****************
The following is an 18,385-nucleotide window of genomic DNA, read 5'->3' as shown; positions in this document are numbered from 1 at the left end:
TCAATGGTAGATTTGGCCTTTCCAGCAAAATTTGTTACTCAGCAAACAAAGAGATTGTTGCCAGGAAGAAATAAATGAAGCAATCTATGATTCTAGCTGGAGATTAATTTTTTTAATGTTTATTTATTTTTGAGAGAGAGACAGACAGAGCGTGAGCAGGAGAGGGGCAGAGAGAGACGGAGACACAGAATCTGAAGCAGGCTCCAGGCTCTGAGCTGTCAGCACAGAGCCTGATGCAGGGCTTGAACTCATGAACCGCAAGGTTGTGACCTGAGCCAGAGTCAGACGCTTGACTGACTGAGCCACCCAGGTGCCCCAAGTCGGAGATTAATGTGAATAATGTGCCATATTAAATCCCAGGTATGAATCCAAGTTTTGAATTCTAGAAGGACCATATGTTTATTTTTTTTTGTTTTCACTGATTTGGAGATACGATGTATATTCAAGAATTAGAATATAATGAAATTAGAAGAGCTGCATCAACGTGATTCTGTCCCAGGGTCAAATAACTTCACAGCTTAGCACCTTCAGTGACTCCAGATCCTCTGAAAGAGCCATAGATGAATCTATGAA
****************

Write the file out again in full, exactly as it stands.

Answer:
The following is an 18,385-nucleotide window of genomic DNA, read 5'->3' as shown; positions in this document are numbered from 1 at the left end:
TCAATGGTAGATTTGGCCTTTCCAGCAAAATTTGTTACTCAGCAAACAAAGAGATTGTTGCCAGGAAGAAATAAATGAAGCAATCTATGATTCTAGCTGGAGATTAATTTTTTTAATGTTTATTTATTTTTGAGAGAGAGACAGACAGAGCGTGAGCAGGAGAGGGGCAGAGAGAGACGGAGACACAGAATCTGAAGCAGGCTCCAGGCTCTGAGCTGTCAGCACAGAGCCTGATGCAGGGCTTGAACTCATGAACCGCAAGGTTGTGACCTGAGCCAGAGTCAGACGCTTGACTGACTGAGCCACCCAGGTGCCCCAAGTCGGAGATTAATGTGAATAATGTGCCATATTAAATCCCAGGTATGAATCCAAGTTTTGAATTCTAGAAGGACCATATGTTTATTTTTTTTTGTTTTCACTGATTTGGAGATACGATGTATATTCAAGAATTAGAATATAATGAAATTAGAAGAGCTGCATCAACGTGATTCTGTCCCAGGGTCAAATAACTTCACAGCTTAGCACCTTCAGTGACTCCAGATCCTCTGAAAGAGCCATAGATGAATCTATGAA